Happy 2012 to everyone! I hope everyone had a safe and enjoyable New Year’s, as well as a bit of a break from the daily grind. Things are inevitably going to ramp up this week and next, especially for the tech world with the annual Consumer Electronics Show kicking off in Las Vegas on Jan. 9. I’ll be there once again, with more on that in the days to come.
In the meantime, I’m starting the new year on a good note with the long-awaited U.S. launch of my book Sex, Bombs and Burgers. The U.S. is either the fifth or six country in which the book has been published – it was supposed to be released in South Korea in the fall, although I don’t actually know if it was or not (nobody tells us authors nothing).
Such is the long, long tail of a book. Coming from the mindset of writing daily, it’s been weird having to continue thinking about something I wrote close to three years ago and that first hit shelves almost two years ago, especially when I’m already working on the next book (more on that soon). Nevertheless, viva Sex, Bombs and Burgers, out this week! I did an interview last week with the New York Post, which had a nice write-up over the weekend – check it out.
One of the funny things that came up while talking with the reporter was how long it has taken the book to make it to the U.S. The truth is, it’s very difficult for anyone who doesn’t have a built-in “platform” to get published in the country – that’s essentially industry speak for anyone who isn’t a celebrity. It goes double for foreigners, so yes, it has taken a long time and it’s why I’m especially grateful to Lyons/Globe Pequot Press for finally bringing it in.
The Post reporter and I got a chuckle out of all of this because, we agreed, Sex, Bombs and Burgers is an all-American book. It’s all about three things that the United States is really good at: war, pornography and fast food. Literally.
To help re-introduce the book to new readers, I thought I’d dedicate my posts this week to demonstrating that point, starting with war today.
In 2009, the world’s militaries spent a combined $1.5 trillion (U.S.), according to the Stockholm International Peace Research Institute, or about 2.4% of the entire planet’s gross domestic product. The number has been rising quickly – it grew again in 2010 to $1.6 trillion – having increased by almost 50% since 2000.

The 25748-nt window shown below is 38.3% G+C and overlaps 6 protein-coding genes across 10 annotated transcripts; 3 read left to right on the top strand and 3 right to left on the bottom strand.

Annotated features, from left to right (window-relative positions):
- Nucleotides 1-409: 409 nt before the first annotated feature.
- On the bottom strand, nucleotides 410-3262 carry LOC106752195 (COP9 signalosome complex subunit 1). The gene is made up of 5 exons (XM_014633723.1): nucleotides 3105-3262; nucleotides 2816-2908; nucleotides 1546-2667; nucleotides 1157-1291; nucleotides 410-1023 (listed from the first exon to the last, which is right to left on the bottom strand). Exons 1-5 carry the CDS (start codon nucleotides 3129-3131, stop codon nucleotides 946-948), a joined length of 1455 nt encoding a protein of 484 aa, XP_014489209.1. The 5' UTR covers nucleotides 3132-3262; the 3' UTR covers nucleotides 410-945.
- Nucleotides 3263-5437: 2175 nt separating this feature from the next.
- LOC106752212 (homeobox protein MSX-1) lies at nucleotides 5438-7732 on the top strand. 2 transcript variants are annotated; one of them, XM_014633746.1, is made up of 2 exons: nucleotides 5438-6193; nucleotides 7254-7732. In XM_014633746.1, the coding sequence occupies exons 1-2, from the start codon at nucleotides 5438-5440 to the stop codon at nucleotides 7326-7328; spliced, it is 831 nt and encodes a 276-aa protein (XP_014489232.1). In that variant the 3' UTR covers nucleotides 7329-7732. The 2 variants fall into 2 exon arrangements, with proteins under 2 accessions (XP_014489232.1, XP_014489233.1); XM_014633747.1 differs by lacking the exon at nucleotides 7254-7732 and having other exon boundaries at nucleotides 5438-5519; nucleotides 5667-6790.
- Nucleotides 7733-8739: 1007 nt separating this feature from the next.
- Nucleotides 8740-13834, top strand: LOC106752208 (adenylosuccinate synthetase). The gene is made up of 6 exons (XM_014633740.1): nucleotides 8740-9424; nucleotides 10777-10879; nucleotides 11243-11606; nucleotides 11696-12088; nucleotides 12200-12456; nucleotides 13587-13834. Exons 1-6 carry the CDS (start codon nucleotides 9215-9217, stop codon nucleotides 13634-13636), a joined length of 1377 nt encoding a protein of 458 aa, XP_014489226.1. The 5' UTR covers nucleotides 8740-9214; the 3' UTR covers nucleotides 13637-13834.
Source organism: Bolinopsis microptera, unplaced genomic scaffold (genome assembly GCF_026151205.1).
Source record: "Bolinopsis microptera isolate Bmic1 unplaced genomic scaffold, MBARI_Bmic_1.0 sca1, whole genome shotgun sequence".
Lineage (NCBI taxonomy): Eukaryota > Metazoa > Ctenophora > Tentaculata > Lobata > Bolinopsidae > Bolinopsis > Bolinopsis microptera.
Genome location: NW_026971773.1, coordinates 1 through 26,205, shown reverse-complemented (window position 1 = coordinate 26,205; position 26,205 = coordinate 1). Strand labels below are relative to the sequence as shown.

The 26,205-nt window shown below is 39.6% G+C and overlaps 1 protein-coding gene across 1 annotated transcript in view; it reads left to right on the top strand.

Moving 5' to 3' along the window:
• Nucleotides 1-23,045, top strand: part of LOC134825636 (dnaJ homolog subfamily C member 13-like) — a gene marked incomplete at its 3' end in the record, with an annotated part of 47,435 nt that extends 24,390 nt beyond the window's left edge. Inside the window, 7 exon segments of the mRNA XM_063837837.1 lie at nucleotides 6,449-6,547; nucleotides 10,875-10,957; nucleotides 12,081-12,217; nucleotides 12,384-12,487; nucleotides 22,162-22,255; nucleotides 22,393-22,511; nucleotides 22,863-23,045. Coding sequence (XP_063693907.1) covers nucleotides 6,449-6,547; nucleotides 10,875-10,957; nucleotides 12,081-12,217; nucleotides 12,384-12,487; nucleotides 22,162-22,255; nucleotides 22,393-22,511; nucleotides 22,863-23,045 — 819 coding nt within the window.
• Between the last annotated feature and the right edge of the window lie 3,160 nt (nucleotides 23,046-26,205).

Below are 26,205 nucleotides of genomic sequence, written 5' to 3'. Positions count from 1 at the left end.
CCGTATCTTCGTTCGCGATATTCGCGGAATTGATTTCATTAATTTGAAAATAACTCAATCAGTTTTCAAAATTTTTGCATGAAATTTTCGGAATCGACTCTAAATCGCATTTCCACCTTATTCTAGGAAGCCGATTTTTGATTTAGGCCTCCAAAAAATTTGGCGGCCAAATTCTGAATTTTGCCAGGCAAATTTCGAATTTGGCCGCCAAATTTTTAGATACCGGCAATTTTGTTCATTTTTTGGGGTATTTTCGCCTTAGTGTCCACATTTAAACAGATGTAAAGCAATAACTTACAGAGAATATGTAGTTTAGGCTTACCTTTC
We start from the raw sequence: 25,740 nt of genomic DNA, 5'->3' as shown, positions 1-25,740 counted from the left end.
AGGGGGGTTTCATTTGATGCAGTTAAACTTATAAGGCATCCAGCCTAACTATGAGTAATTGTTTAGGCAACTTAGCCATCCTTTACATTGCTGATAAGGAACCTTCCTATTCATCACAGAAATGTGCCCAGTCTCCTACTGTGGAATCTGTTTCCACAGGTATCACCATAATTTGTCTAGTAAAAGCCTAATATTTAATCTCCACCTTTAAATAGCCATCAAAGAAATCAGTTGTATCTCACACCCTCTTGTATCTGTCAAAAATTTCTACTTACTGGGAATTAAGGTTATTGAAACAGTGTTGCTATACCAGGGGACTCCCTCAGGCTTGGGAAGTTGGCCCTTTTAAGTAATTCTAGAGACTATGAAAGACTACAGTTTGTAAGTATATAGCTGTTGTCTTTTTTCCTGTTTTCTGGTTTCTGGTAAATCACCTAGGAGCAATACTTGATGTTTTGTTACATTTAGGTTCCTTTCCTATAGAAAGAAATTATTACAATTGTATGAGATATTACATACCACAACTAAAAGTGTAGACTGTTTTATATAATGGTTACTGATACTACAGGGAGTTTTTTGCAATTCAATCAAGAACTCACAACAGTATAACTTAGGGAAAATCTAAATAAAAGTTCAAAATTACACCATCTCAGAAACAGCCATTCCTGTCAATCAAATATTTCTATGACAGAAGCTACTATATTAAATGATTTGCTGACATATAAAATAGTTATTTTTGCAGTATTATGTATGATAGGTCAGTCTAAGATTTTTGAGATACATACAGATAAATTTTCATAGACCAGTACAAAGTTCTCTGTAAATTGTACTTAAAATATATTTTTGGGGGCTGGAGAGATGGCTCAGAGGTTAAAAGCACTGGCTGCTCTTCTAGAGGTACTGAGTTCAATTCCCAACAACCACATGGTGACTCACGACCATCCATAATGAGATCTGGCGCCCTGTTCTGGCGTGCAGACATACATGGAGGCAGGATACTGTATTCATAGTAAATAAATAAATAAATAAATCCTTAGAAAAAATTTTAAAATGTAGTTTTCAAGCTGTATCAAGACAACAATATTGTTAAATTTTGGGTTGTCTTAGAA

How much of that spending does the United States account for? More than half: about $661 billion, or about 54%. The U.S. has increased its spending by a staggering 81% since 2001 and in 2010 was responsible for almost all of the growth in total global expenditure (it accounted for $19.6 billion of the $20.6 billion increase).
The next biggest spender, China, is nowhere near close – it spends about $100 billion per year, or six times less than the U.S. Indeed, the U.S. secretly spends more on its military than most countries do openly. The Pentagon’s $50-billion-plus black budget exceeds the defense spending of the United Kingdom, Japan and France and is more than triple all of Canada’s budget.
What does it all mean? Well, the spending obviously translates into military superiority but also, in the context of my book, it also means technological domination. The United States has only 4% of the world’s population, but spends more than half of its research and development dollars, much of which is tied to the military. According to one estimate, one third of major university faculty research has been supported by national security agencies since 1945.
The result is that consumer life in the United States, and much of the developed world for that, is irrevocably tied to military research and spending. And while we like to think this shadowy military industrial complex was at its height during the Cold War, the reality is that links between defense and industry have never been stronger. It’s not just old, aerospace giants that have long and storied connections to the Pentagon – big, new companies such as Google also have very close ties. Google Earth, Maps and Translate are just a few of the company’s services that have defense dollars at their very cores.
One great, recent example of this is Siri, Apple’s voice-controlled assistant on the iPhone 4S. Released in October, the 4S with Siri obviously came after Sex, Bombs and Burgers was written, but the military program on which the software is based is in the book. Siri came out of the Personalized Assistant that Learns research project, funded by the Pentagon’s Defense Advanced Research Projects Agency and put together to crunch the massive amounts of military intel and data being generated.
The project’s purpose was to create an intelligent piece of software that could sort through and analyze reams of data, then suggest useful courses of action. As Wired put it, it was all about developing the sort of responsive computer found on the Starship Enterprise.
A few years and some corporate investment from Apple later and voila – military technology in the palm of our hands. That, in a nutshell, is the underlying story of Sex, Bombs and Burgers, in stores now!